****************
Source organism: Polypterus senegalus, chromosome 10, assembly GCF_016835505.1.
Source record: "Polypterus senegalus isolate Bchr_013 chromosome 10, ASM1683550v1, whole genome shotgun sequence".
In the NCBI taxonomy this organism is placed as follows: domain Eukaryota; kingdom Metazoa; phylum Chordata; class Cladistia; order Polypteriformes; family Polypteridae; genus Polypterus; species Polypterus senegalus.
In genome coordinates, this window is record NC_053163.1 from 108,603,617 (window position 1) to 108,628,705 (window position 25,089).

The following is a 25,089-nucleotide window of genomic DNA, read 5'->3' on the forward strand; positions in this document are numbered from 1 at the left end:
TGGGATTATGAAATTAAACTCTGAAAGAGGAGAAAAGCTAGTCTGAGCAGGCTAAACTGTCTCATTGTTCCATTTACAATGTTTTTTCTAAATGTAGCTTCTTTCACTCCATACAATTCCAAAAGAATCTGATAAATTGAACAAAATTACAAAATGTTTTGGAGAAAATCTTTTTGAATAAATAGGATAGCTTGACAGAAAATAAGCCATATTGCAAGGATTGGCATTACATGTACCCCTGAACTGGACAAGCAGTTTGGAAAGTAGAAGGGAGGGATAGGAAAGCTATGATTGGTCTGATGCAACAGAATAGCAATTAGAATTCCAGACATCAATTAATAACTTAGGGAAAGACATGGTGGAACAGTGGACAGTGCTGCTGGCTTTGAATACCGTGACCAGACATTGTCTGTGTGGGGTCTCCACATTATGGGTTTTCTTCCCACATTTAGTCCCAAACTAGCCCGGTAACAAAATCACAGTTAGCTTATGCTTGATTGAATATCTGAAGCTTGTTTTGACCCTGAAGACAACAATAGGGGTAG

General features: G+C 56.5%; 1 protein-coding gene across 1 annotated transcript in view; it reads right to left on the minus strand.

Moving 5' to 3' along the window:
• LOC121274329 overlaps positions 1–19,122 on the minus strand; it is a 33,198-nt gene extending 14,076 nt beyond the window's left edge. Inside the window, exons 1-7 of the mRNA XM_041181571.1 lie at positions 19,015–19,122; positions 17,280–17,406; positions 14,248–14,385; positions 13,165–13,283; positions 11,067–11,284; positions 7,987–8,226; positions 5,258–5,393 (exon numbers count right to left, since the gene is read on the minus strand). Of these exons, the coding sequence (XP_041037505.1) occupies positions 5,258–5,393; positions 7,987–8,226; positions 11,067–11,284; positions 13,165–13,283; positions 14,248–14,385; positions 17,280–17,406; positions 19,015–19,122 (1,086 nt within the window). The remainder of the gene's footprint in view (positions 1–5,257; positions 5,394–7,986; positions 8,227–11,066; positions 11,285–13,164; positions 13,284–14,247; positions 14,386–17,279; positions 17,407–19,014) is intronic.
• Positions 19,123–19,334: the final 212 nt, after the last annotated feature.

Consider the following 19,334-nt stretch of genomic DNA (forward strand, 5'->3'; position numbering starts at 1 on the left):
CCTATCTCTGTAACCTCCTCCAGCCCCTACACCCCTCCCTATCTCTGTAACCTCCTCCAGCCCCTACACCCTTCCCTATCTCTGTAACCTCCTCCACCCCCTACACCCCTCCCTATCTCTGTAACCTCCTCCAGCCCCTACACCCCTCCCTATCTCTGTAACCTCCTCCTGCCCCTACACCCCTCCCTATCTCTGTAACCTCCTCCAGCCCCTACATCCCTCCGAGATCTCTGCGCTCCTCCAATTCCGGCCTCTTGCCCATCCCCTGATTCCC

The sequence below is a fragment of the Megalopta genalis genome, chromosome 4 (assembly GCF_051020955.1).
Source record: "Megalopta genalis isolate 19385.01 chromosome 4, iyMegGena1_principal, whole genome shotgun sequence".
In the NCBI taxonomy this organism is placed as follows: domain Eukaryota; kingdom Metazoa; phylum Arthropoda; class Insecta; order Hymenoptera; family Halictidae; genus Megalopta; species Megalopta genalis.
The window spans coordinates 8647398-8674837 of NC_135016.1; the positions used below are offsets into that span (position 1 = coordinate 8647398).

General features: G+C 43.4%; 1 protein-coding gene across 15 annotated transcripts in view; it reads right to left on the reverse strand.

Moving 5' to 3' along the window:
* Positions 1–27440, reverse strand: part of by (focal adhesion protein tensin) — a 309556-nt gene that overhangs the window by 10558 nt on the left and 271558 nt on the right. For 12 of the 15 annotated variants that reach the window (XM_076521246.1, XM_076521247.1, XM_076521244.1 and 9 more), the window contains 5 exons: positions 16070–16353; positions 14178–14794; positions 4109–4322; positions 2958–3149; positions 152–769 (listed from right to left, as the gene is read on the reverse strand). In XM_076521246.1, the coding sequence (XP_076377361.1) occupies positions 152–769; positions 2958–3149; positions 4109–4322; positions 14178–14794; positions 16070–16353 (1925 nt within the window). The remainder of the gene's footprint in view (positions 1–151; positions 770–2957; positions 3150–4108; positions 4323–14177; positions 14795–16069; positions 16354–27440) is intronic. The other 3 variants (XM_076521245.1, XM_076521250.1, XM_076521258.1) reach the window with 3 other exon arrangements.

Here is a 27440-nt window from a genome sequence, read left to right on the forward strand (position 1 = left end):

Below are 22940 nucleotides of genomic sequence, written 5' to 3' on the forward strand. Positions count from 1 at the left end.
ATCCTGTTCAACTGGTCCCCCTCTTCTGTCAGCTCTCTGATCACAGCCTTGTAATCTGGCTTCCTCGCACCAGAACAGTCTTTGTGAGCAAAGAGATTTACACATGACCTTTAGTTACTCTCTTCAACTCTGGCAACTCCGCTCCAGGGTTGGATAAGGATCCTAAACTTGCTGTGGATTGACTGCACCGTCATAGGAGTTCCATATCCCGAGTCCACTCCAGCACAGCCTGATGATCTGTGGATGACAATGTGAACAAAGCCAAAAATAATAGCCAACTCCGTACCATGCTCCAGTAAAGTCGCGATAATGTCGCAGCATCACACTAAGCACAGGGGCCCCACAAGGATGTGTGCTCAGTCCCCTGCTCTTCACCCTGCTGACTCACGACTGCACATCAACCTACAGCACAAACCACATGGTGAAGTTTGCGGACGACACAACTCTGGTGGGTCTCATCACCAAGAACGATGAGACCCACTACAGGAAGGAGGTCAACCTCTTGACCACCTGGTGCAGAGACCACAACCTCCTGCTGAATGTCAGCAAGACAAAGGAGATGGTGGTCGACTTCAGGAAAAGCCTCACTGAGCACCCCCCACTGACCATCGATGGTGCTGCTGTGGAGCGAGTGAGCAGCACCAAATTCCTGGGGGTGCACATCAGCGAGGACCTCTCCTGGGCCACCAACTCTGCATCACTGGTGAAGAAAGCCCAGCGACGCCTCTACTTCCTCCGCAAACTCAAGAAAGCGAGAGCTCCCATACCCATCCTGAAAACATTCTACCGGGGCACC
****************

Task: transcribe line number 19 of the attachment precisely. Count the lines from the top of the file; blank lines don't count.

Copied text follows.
* Positions 1–27440, reverse strand: part of by (focal adhesion protein tensin) — a 309556-nt gene that overhangs the window by 10558 nt on the left and 271558 nt on the right. For 12 of the 15 annotated variants that reach the window (XM_076521246.1, XM_076521247.1, XM_076521244.1 and 9 more), the window contains 5 exons: positions 16070–16353; positions 14178–14794; positions 4109–4322; positions 2958–3149; positions 152–769 (listed from right to left, as the gene is read on the reverse strand). In XM_076521246.1, the coding sequence (XP_076377361.1) occupies positions 152–769; positions 2958–3149; positions 4109–4322; positions 14178–14794; positions 16070–16353 (1925 nt within the window). The remainder of the gene's footprint in view (positions 1–151; positions 770–2957; positions 3150–4108; positions 4323–14177; positions 14795–16069; positions 16354–27440) is intronic. The other 3 variants (XM_076521245.1, XM_076521250.1, XM_076521258.1) reach the window with 3 other exon arrangements.